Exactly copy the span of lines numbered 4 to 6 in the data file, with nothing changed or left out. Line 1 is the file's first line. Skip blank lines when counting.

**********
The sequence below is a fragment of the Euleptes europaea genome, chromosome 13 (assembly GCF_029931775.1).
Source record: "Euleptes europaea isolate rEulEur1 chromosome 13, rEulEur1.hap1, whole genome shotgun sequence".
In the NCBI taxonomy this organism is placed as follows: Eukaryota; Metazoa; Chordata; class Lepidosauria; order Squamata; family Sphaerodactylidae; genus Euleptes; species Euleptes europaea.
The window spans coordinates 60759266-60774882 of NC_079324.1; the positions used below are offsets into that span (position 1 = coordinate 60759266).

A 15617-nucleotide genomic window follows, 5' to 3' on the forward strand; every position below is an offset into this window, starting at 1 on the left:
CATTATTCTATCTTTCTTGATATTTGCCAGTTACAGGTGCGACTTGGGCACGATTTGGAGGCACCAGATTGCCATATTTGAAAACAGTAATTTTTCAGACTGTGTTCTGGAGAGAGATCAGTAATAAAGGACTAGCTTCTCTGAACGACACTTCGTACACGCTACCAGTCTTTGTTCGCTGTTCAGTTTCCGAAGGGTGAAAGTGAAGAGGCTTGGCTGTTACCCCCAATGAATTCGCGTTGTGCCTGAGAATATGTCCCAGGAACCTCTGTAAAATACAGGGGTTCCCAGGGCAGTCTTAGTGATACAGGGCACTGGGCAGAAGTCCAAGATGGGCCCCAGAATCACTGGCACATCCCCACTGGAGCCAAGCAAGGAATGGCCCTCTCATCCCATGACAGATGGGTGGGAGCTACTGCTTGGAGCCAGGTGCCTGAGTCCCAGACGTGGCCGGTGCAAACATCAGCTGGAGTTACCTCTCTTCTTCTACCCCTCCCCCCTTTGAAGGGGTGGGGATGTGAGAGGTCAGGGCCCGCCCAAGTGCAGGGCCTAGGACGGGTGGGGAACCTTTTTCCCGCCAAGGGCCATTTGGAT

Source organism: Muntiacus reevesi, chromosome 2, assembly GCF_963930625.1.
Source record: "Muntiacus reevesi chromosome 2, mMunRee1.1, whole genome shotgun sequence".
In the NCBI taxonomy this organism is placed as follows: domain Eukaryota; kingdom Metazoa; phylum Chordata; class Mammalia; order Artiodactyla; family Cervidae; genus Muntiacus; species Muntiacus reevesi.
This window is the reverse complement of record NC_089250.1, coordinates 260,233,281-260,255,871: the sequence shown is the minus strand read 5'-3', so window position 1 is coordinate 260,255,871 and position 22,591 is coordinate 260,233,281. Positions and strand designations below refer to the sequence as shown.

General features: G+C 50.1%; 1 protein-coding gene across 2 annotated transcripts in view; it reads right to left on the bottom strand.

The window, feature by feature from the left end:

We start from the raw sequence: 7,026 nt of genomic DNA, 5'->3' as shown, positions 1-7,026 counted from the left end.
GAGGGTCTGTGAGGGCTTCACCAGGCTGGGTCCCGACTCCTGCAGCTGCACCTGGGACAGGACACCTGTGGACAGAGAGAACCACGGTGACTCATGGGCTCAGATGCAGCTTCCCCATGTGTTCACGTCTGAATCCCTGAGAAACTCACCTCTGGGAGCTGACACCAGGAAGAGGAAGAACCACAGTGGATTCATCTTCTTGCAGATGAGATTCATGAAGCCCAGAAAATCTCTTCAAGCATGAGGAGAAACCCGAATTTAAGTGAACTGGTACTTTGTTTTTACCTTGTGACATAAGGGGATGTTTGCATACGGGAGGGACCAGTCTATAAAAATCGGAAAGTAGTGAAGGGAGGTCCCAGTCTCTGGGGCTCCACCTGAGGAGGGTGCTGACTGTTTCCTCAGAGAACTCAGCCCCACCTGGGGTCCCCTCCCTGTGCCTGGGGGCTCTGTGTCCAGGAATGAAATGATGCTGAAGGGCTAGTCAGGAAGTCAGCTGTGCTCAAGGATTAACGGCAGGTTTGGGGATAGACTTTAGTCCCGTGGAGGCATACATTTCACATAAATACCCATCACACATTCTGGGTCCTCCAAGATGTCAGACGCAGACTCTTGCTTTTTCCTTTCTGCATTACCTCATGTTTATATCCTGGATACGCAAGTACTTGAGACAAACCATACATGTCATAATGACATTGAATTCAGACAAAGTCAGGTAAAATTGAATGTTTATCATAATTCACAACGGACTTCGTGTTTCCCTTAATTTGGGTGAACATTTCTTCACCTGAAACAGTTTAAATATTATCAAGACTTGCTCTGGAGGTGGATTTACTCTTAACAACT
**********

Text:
The window spans coordinates 60759266-60774882 of NC_079324.1; the positions used below are offsets into that span (position 1 = coordinate 60759266).

A 15617-nucleotide genomic window follows, 5' to 3' on the forward strand; every position below is an offset into this window, starting at 1 on the left:
CATTATTCTATCTTTCTTGATATTTGCCAGTTACAGGTGCGACTTGGGCACGATTTGGAGGCACCAGATTGCCATATTTGAAAACAGTAATTTTTCAGACTGTGTTCTGGAGAGAGATCAGTAATAAAGGACTAGCTTCTCTGAACGACACTTCGTACACGCTACCAGTCTTTGTTCGCTGTTCAGTTTCCGAAGGGTGAAAGTGAAGAGGCTTGGCTGTTACCCCCAATGAATTCGCGTTGTGCCTGAGAATATGTCCCAGGAACCTCTGTAAAATACAGGGGTTCCCAGGGCAGTCTTAGTGATACAGGGCACTGGGCAGAAGTCCAAGATGGGCCCCAGAATCACTGGCACATCCCCACTGGAGCCAAGCAAGGAATGGCCCTCTCATCCCATGACAGATGGGTGGGAGCTACTGCTTGGAGCCAGGTGCCTGAGTCCCAGACGTGGCCGGTGCAAACATCAGCTGGAGTTACCTCTCTTCTTCTACCCCTCCCCCCTTTGAAGGGGTGGGGATGTGAGAGGTCAGGGCCCGCCCAAGTGCAGGGCCTAGGACGGGTGGGGAACCTTTTTCCCGCCAAGGGCCATTTGGAT